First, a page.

Earlier this week I sat down on the phone with representatives of MillerCoors, including Vice President of Innovation David Kroll and brewmaster Manny Manuele to talk about their new product about to receive a huge marketing push — Miller Fortune. That discussion centered on the process of innovation and product development for a piece I was writing for Paste Magazine, but I also wanted to write something here with the part of the story I truly found most interesting.
What made me want to interview someone from MillerCoors in the first place was some of the early difficulty the company had in getting accurate branding into the public consciousness for Miller Fortune, their new high-alcohol lager. From just a few words taken out of context, seemingly dozens of blogs and reputable publications ended up spreading incorrect information that could have influenced public perception of the new product. It was an interesting case study in the accidental spread of misinformation and subsequent damage control.
Here's what Miller Fortune actually is: A 6.9 % ABV “golden-amber lager” that comes in a jet-black bottle, designed to compete directly against the rapidly expanding spirits market in America. Kroll and Manuele admitted as such: Liquor has been on a great run for the last decade and has been swiping precious percentage points from beer. Miller Lite sales have been slumping for years now. Fortune is their attempt to recapture some of that market share by going after the drinkers (presumably young drinkers) who are favoring hard liquor as their drink of choice. They're looking to co-opt everything about the imagery of liquor they can to play off some of those same product associations.
Where those associations END, however, is how Fortune actually tastes. After an off-hand line in this Bloomberg feature that said the beer's taste profile “hinted at bourbon,” many publications began posting things about Miller's new “bourbon-flavored lager.” Some made it sound as if the product was artificially flavored, which it simply isn't. Others showed a basic lack of understanding about beer, such as Time Magazine, which said “Miller Fortune is brewed with Cascade hops to give it its bourbon-like flavor.”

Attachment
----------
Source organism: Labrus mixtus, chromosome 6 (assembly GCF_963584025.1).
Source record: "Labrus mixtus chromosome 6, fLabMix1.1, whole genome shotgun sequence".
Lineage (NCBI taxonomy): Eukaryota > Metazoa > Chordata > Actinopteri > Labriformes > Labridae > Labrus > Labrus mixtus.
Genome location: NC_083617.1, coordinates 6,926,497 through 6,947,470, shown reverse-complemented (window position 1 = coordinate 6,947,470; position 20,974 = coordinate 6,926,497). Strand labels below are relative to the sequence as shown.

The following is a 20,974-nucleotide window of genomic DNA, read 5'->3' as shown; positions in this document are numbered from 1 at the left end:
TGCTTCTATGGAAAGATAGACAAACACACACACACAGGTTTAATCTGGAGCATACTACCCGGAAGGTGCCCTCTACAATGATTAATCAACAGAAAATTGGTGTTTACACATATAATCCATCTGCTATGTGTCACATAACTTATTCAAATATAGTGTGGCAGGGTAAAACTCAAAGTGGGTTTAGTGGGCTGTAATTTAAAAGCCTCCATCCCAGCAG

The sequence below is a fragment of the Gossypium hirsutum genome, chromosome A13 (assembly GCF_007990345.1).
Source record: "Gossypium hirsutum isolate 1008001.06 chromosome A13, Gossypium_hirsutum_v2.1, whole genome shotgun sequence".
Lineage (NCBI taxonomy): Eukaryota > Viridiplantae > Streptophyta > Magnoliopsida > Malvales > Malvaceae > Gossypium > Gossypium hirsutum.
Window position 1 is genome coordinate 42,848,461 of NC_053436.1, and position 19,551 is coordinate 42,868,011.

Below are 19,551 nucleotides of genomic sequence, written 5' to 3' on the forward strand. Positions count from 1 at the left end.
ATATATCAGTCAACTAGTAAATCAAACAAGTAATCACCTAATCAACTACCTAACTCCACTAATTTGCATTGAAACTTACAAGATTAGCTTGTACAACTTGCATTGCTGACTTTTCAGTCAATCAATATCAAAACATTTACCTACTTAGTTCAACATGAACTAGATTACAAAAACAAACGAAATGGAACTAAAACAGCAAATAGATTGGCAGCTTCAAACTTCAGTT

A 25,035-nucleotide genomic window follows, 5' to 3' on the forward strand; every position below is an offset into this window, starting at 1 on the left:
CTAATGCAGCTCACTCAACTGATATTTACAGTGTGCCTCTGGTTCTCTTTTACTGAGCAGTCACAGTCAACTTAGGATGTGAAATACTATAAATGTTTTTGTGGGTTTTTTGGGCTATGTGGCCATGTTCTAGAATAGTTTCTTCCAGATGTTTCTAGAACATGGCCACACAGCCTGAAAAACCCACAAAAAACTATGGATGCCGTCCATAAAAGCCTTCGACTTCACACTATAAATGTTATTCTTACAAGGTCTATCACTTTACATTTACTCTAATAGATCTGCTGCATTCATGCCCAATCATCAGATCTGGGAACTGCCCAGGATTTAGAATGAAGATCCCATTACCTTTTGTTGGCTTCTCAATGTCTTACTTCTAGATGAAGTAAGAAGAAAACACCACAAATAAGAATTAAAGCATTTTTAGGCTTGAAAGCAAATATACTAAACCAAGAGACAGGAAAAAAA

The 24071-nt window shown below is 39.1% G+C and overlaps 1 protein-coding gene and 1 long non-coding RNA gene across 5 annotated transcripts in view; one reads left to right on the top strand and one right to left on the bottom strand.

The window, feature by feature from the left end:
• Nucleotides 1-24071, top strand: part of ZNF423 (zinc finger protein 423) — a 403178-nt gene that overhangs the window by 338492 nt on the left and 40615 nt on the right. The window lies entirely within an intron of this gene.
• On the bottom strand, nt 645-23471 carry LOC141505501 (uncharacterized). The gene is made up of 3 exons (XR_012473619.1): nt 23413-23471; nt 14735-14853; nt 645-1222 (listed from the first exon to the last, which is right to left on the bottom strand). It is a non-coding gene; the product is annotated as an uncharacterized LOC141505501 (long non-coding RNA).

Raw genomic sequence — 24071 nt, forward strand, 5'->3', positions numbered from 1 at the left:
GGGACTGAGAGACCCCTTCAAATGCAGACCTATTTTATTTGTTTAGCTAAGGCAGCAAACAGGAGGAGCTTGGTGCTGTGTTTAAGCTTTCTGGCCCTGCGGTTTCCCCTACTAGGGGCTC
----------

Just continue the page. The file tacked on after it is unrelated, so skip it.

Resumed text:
That's all well and good, except Cascade hops tend to taste more like grapefruit and nothing like bourbon. I could get high and mighty, telling them to “do their research,” but this isn't the sort of thing you can really expect some business writer to know and it's a pointless thing to condemn. Their actual mistake was not in a misunderstanding of beer flavors but in not seeking accurate information from the brewers, who would no doubt have corrected them.
Unfortunately, this was the danger inherent in trying to package the product in such a way as to mimic everything else about bourbon and whiskey. MillerCoors even recommends Miller Fortune be poured into and consumed from a rocks glass, where slow and careful sipping/contemplation will allow more nuanced flavors to emerge as it warms. It was inevitable, with such a close association to that sort of bourbon imagery, there would be people confused about what they should expect to taste. MillerCoors should have been prepared to go out of their way in disabusing any notion that it was an artificially flavored product, because it LOOKS like it would be an artificially flavored product and many people are too lazy to do the research.
As for how it actually tastes, I haven't had a chance to find out yet. Miller Fortune has hit beer shelves, but I'm currently waiting for an official press kit/samples to arrive in the mail. I can't say that I'm expecting much, but I do believe that every product deserves to be fairly assessed and written about in an accurate way.
In the coming weeks, national TV, print and radio ads for Miller Fortune should start showing up, which should continue helping to define what the product actually is and isn't. Hopefully, MillerCoors is prepared for any future confusion it generates with its calculated spirits imagery.